Link to the National Bee Farm-Level Biosecurity Standard
Statistical Overview of the Canadian Honey Industry - 2012
The Horticulture and Cross Sectoral Division of the Sector Development and Analysis Directorate, Agriculture and Agri-Food Canada is pleased to present the latest report: “Statistical Overview of the Canadian Honey Industry - 2012”. This report has been prepared by Nili Katz and Anthony Ragoo.
Notice of Intent: Action to Protect Bees from Exposure to Neonicotinoid Pesticides / Avis d’intention : Mesure visant à protéger
Health Canada is publishing a Notice of Intent to solicit comments on its intended measure to mitigate risks to pollinators related to the use of neonicotinoid treated corn and soybean seed. The document and contact information to submit comments can be found at:
If you have any further questions please contact the Pest Management Information Service by email at firstname.lastname@example.org or by phone at 1-800-267-6315.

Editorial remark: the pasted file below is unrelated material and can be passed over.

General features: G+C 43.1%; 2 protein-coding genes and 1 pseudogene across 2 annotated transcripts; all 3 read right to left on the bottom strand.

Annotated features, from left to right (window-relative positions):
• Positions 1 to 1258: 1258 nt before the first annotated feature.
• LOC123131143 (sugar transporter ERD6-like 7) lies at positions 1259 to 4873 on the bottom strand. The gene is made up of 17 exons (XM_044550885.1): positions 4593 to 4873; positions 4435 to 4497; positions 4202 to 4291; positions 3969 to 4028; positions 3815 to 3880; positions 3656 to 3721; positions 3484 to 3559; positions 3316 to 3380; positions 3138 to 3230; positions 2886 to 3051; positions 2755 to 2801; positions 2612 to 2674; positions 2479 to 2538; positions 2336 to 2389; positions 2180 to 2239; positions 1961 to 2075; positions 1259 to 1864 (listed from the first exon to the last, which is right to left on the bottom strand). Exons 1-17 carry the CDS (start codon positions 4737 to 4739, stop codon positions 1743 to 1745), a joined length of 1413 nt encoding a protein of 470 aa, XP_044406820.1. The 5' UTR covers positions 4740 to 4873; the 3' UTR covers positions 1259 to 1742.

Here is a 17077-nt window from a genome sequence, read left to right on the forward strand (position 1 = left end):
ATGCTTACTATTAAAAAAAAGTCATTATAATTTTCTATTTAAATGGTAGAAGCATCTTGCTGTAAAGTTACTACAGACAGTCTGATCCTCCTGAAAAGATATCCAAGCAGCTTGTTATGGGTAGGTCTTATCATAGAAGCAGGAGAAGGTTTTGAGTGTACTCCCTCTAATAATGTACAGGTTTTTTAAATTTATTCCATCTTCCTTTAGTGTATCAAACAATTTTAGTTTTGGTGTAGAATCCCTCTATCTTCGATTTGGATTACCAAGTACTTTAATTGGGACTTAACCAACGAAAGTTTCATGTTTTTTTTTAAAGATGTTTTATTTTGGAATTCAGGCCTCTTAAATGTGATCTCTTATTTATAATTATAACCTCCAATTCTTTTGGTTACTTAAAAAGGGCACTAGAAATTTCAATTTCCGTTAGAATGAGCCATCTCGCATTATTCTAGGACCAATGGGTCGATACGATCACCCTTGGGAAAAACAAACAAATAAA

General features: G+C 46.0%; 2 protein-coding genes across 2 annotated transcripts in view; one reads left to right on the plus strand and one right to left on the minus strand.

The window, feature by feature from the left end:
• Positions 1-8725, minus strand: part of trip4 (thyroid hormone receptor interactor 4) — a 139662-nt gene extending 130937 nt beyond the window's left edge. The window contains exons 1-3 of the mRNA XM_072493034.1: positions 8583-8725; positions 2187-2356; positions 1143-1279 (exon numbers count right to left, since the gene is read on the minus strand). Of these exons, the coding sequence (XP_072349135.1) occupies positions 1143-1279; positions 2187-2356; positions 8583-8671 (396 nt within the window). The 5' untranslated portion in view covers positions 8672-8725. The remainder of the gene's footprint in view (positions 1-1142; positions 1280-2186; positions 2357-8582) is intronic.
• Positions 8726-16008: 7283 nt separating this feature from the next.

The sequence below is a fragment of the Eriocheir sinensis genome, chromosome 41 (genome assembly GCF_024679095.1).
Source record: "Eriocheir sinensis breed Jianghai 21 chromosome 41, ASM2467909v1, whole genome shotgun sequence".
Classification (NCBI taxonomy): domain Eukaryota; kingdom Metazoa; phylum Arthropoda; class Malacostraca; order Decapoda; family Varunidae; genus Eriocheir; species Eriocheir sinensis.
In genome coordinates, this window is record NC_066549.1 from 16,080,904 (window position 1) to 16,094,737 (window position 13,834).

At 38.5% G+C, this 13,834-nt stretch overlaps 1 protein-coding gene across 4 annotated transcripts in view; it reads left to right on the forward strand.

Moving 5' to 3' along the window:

CAPA Statement on Honey Bee Wintering Losses in Canada (2013)
In 2013, the Canadian Association of Professional Apiculturists (CAPA) National Survey committee developed a core set of questions that the Provincial Apiarists’ surveys could use to report on honey bee wintering losses in their province. The following report is a summary of the reported winter losses from the provincial surveys.
CFIA Food inspection model
CFIA improved food inspection model available online
The Canadian Food Inspection Agency (CFIA) has concluded consultations on an improved food inspection model and has posted the final document to the Agency’s external website. The model has been built by stakeholders and proposes a single and consistent approach to food inspection across all regulated food commodities – whether imported, exported or prepared domestically for sale across provincial borders or internationally.
Le modèle amélioré d’inspection des aliments de l’ACIA est disponible en ligne